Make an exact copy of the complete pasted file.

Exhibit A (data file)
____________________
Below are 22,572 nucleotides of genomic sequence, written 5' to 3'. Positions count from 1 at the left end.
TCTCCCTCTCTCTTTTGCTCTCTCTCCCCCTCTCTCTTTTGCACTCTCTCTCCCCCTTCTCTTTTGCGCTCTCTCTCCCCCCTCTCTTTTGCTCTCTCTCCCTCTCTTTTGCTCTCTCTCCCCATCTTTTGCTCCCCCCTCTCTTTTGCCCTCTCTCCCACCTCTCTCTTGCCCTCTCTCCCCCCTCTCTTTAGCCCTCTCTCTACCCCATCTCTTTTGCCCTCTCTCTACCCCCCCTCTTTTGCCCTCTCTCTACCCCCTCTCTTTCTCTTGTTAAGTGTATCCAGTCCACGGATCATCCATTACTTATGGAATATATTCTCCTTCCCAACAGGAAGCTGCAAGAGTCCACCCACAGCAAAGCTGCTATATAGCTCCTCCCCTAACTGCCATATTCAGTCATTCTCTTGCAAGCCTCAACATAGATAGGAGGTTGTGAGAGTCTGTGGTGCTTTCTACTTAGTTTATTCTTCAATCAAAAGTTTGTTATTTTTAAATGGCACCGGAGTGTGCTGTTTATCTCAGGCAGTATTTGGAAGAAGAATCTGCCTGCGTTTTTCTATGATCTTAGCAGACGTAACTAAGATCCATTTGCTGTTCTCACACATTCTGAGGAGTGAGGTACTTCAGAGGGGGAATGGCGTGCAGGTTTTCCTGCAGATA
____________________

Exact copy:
Below are 22,572 nucleotides of genomic sequence, written 5' to 3'. Positions count from 1 at the left end.
TCTCCCTCTCTCTTTTGCTCTCTCTCCCCCTCTCTCTTTTGCACTCTCTCTCCCCCTTCTCTTTTGCGCTCTCTCTCCCCCCTCTCTTTTGCTCTCTCTCCCTCTCTTTTGCTCTCTCTCCCCATCTTTTGCTCCCCCCTCTCTTTTGCCCTCTCTCCCACCTCTCTCTTGCCCTCTCTCCCCCCTCTCTTTAGCCCTCTCTCTACCCCATCTCTTTTGCCCTCTCTCTACCCCCCCTCTTTTGCCCTCTCTCTACCCCCTCTCTTTCTCTTGTTAAGTGTATCCAGTCCACGGATCATCCATTACTTATGGAATATATTCTCCTTCCCAACAGGAAGCTGCAAGAGTCCACCCACAGCAAAGCTGCTATATAGCTCCTCCCCTAACTGCCATATTCAGTCATTCTCTTGCAAGCCTCAACATAGATAGGAGGTTGTGAGAGTCTGTGGTGCTTTCTACTTAGTTTATTCTTCAATCAAAAGTTTGTTATTTTTAAATGGCACCGGAGTGTGCTGTTTATCTCAGGCAGTATTTGGAAGAAGAATCTGCCTGCGTTTTTCTATGATCTTAGCAGACGTAACTAAGATCCATTTGCTGTTCTCACACATTCTGAGGAGTGAGGTACTTCAGAGGGGGAATGGCGTGCAGGTTTTCCTGCAGATA